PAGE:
Brutalist Stories #103 — Freedom
I step back and take a moment to catch my breath. My knuckles are swollen, the tension in my jaw is so tight I can’t open my mouth to pant the cold air in the wet concrete room where I stand.
The man in the chair beside me is dead, he fought it for a long time, longer than most, but he succumbed and told me what I needed to know, and then I killed him. There was no point in keeping him alive, no further use for me, and if we had offered him medical help, he would have been a mess for a long time, if not forever. There was no going back, there rarely is.
I walk to the door of the room, knock on it three times. There is the sound of shifting locks and bolts, and I stand back, and it opens. There is just a large rectangle of bright white light in front of me for a few seconds before my eyes adjust, and the guard’s silhouette appears.
I swallow against a dry throat and flick my hands out to my sides in an attempt to move the bulk of the blood off them before I step forward through the doorway.
“He talked?” Jones is stood in the white room that I pass into, a world away from the dark, damp space I just left. Computers buzz quietly with people sat at them jabbing at the keyboards and tablet screens.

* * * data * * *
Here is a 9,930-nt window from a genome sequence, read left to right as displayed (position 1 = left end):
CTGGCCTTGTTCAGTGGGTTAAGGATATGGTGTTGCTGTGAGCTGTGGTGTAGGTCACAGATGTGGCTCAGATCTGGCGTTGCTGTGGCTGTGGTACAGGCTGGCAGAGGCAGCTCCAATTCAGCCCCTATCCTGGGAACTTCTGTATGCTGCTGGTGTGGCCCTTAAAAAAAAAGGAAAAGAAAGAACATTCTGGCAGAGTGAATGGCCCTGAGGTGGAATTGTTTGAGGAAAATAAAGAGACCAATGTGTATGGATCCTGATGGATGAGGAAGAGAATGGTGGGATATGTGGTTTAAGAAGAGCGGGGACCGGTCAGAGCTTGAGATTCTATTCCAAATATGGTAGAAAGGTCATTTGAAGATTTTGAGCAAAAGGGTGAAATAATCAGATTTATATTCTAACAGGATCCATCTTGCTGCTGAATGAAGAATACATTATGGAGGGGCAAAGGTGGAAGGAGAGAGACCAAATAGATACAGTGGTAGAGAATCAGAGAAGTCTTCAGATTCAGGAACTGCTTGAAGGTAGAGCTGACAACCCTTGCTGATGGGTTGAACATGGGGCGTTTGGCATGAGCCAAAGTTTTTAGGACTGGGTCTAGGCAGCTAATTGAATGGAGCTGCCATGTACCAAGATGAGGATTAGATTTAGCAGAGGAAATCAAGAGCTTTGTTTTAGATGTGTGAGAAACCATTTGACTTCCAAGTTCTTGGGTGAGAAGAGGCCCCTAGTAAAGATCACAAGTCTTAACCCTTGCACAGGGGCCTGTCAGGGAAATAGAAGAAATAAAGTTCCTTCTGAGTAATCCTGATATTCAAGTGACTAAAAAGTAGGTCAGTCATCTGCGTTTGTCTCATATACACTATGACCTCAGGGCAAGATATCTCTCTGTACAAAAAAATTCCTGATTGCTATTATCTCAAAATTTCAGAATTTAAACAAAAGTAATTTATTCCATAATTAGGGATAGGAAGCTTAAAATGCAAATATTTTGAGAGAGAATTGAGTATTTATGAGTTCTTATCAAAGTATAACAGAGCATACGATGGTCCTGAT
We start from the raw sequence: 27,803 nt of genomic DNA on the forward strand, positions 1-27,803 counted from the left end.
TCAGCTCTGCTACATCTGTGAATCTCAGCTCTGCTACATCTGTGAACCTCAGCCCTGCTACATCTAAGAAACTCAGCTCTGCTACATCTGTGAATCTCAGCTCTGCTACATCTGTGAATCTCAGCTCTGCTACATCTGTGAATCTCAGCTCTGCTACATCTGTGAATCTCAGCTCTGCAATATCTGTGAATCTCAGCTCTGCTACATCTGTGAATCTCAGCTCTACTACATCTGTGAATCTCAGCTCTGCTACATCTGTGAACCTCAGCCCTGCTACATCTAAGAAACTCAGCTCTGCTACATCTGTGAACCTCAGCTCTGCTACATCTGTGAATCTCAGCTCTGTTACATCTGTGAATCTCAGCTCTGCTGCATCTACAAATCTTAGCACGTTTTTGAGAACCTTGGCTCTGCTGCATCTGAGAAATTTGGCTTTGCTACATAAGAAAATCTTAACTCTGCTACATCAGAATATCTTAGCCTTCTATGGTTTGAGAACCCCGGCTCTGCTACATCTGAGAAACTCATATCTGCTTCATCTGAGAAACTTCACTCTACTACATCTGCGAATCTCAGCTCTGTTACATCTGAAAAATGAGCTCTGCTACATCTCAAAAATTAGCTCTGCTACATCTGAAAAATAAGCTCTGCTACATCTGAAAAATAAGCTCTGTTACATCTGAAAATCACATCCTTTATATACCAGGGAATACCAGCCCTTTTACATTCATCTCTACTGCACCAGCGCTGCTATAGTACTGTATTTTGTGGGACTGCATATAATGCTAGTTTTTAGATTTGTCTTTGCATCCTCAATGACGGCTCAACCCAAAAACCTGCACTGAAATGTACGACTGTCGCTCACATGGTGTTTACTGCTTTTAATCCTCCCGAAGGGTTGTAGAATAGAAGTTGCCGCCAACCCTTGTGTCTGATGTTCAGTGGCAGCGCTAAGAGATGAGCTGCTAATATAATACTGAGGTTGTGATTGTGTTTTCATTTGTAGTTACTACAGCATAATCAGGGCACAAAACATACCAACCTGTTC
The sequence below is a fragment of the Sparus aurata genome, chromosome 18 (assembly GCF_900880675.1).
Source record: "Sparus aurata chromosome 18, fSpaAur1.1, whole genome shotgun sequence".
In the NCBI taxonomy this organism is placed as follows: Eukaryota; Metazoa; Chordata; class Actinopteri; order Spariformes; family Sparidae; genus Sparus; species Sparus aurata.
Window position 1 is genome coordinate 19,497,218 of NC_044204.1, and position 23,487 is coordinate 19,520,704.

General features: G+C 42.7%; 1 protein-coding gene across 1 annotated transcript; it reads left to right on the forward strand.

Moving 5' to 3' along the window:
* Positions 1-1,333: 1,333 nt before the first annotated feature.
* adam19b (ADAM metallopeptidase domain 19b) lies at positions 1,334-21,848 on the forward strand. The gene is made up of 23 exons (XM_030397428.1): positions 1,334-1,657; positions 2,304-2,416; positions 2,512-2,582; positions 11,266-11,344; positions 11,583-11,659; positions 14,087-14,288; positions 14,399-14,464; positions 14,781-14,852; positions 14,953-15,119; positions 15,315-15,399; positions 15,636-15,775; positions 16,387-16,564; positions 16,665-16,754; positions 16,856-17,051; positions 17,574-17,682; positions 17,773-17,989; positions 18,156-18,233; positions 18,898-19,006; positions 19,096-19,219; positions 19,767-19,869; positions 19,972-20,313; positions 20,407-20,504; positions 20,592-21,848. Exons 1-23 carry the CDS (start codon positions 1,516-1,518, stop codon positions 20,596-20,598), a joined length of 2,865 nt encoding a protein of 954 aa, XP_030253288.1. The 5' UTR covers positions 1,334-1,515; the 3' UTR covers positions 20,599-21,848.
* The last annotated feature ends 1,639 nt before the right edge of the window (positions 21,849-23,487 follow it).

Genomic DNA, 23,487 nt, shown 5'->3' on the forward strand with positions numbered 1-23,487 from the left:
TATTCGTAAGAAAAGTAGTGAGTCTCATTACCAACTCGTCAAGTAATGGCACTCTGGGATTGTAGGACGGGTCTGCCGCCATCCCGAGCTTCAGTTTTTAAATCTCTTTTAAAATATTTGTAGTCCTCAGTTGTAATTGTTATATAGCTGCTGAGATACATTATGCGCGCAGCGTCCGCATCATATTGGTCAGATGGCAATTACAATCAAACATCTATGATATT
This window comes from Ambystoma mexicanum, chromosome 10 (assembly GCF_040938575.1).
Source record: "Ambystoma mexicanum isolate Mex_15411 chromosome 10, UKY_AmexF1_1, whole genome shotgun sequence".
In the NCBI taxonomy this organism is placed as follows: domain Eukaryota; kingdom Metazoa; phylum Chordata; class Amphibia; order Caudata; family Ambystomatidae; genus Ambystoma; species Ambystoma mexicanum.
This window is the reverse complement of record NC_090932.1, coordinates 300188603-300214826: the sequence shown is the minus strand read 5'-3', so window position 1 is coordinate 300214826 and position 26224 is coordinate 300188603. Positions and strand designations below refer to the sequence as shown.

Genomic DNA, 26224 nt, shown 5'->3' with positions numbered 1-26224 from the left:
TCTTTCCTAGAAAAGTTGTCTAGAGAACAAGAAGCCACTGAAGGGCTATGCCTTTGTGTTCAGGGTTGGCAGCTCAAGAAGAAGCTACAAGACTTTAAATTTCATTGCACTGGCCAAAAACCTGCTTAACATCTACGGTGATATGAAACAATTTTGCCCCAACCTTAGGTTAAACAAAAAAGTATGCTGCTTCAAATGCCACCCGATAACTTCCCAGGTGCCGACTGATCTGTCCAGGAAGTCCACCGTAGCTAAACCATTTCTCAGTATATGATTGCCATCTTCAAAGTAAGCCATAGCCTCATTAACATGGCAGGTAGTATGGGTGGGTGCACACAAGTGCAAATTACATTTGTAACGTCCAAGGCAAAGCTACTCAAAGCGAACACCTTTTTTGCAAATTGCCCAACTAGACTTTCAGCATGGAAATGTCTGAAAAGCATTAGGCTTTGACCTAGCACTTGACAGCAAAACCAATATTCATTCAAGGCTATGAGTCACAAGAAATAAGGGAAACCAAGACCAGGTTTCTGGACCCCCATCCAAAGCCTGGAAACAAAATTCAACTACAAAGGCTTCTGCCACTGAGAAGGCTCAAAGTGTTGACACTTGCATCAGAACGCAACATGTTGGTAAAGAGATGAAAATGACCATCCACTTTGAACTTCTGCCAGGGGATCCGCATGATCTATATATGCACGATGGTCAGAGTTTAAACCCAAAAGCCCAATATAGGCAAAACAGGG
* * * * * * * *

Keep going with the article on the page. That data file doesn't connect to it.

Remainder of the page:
“Of course,” I say and meet Jones’ gaze and tilt my head. “They always do.”
“I know,” Jones says, “Did you get anything useful?”
I look at him, and he just nods, knowing the answer. The spirit these men and women have is extraordinary, but they all have a breaking point, an exact moment where a line is drawn, a step is taken, a decision is made, and the will snaps, and they spill. What they spill is rarely of use. We have a continual stream of wasted human life, and for no other reason, than freedom.
“We’ll have another for you tomorrow,” Jones turns away from me and towards a computer, swiping at it, reading some files.
He’s facing away from me and just says, “Get some rest.”
I nod and take some paper towels out of the dispenser on the wall, wrap them around my bleeding knuckles then exit out of the other doorway. I head down the hallway and to my room within the complex.
I make it there and unlock the door and walk into the small room, the light automatically flickers on, and the grey ash walls stand bare in front of me. I sit on the end of the small bed and peel back the paper towels from my knuckles, half dried and stuck. It stings, and I wince and try to pick out the bits that tare away and remain in the red and swollen flesh.
It takes some time.
I look at my hands, then up at the grey and bare room, then down at the bloodied paper on the floor. This is the price of freedom, I think, and I am willing to pay it.